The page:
NICODEMUS, Ks. — Black-owned farms in the United States are becoming fewer and fewer every year.
In 1910, Black farmers made up 14% of the U.S. farming population. Today, they make up just 1.4%. Poor weather, technology consolidating farm work, and what many say are discriminatory loan practices drove countless families to sell their land.
This is happening across the nation, but the story behind the numbers hurts even more deeply for the descendants of Nicodemus, Kansas. It’s a town homesteaded by freed African Americans after the Civil War. The town was named for Nicodemus, a slave who bought his own freedom.
“This became the promised land,” said Angela Bates, whose relatives were among the founding members of Nicodemus “It became a place where they could call their own. This provided an opportunity for African Americans that wanted to leave the war torn South and the Jim Crow South and seek a new life out in the West."
The original homesteaders came here to farm thousands of acres. It gave a much greater opportunity compared to the few dozen acres most freed African Americans had in the South.
“We had that connotation that farming was equated to slavery, and we were not going to have any parts of that, but farming is equated to home ownership, land ownership and prestige for your family that you own something, that you're growing something, that you're helping the country to move forward,” said JohnElla Holmes, PhD., another direct descendant of the town’s founders, who is now dedicated to preserving the history there.
Holmes is also part of the Kansas Black Farmers Association.
“I'm a proud fifth-generation descendant,” she said.
However, she and her family no longer farm the land. In fact, Nicodemus now has no African Americans actively harvesting the land themselves.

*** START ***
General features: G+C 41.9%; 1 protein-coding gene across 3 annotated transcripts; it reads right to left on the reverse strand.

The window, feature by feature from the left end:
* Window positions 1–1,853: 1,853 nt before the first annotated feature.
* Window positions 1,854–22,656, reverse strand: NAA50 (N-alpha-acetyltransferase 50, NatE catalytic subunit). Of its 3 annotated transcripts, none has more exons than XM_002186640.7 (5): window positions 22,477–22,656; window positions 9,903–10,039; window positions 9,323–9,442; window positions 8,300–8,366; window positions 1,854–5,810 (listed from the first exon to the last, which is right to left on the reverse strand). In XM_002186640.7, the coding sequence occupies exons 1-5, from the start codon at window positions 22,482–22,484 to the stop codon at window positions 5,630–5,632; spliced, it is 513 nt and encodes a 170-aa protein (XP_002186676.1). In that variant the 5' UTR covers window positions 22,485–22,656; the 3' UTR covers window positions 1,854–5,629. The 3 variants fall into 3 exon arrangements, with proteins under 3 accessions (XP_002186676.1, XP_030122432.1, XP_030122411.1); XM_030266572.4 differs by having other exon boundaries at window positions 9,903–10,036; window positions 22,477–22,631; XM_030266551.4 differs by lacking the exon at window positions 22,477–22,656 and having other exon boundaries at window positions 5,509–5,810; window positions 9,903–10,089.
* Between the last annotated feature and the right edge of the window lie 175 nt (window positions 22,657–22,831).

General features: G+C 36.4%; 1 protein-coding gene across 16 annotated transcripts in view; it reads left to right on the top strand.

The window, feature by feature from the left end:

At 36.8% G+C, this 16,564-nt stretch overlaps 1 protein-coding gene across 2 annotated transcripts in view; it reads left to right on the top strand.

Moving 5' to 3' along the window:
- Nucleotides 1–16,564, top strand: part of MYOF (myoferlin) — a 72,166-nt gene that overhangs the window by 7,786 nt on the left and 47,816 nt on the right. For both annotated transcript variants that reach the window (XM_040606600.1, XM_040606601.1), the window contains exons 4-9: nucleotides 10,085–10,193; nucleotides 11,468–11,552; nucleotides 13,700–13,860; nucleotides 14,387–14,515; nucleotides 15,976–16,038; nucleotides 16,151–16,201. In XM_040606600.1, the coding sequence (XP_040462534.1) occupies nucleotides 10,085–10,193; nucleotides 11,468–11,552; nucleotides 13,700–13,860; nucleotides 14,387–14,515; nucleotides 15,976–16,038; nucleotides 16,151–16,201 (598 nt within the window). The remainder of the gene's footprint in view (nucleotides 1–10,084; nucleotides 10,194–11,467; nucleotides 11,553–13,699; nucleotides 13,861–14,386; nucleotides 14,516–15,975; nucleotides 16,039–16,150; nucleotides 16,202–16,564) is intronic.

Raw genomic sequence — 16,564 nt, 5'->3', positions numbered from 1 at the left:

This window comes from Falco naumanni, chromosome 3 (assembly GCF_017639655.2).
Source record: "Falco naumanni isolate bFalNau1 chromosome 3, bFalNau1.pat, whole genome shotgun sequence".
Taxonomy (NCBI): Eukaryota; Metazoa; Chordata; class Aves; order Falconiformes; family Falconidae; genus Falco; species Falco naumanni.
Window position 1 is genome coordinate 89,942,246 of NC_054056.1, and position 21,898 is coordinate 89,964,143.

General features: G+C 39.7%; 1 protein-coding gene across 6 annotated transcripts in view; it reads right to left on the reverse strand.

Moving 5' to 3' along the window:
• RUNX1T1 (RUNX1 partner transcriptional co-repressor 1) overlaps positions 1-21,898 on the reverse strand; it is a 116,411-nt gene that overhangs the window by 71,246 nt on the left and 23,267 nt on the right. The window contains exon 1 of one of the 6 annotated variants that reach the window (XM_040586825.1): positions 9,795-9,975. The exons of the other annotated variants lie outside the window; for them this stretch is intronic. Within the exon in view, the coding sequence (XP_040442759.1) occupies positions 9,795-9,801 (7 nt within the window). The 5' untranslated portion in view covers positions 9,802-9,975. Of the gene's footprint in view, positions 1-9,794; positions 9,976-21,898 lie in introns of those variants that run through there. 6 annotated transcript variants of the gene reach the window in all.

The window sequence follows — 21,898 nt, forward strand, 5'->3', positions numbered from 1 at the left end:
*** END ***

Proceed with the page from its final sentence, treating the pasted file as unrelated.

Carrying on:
The farmland owned by Black families is leased out to white farmers, and Angela Bates’ farm is one of them.
“I don't believe there's anybody but a couple of us that actually own land that that we're leasing out to others that are farming because we can’t afford a combine,” said Bates. “Who could afford a John Deere tractor?”
Diversity in farming has been shrinking for decades. One hundred years ago, there were more than a million Black farmers in the nation. Today, there are fewer than 50,000.
The Land Loss and Reparations Project estimated Black farmers in the south have lost 90% of their land in the last century. That land loss equates to $250 billion to $350 billion of accumulated wealth and income lost for the Black farming community.
High operating costs, consolidation with farming technology and poor weather are part of that decline, but these women say discriminatory loan practices have driven many Black farmers out of business, especially in their own backyard.
“If nothing is done to reverse that and to look at the inequities, there will be no Black farmers,” said Holmes. “These are real people and real families that are going to be absolutely devastated by this.”
These women are determined to stop this decline. Bates runs a restaurant in town to support her dream of keeping her land forever.
“We enjoy being a part of the legacy. It's been my life's passion to preserve it for the generations to come,” said Bates.
Holmes is keeping her family legacy alive through education.
“I want to make sure that our youth understand that there's pride in being a farmer,” she said.
She runs youth camps to show students Nicodemus’ history.
“It's educating so that we can regain,” Holmes said.
On top of the camps, Holmes has worked for years to get several grants to bring in tiny homes. This is all to bring farmers back to Nicodemus.
She’s planting every seed she can to see this community blossom once again in the years to come.
“To see Nicodemus start to revitalize with our generation is exciting, and we feel that connection with one another, we feel that revitalization going on, and it's a good feeling,” said Bates. “About two years ago, we were down to about 12 people, and I began to think, ‘Ok, Lord, 12 people, 12 people!'”
But, now the town has more than 30 residents, and that number is growing.
“It's a good feeling, and so everybody's doing their own little part,” said Bates.
“We are people that have a pride and a history that defies what this looks like. Our history is absolutely America's history,” said Holmes.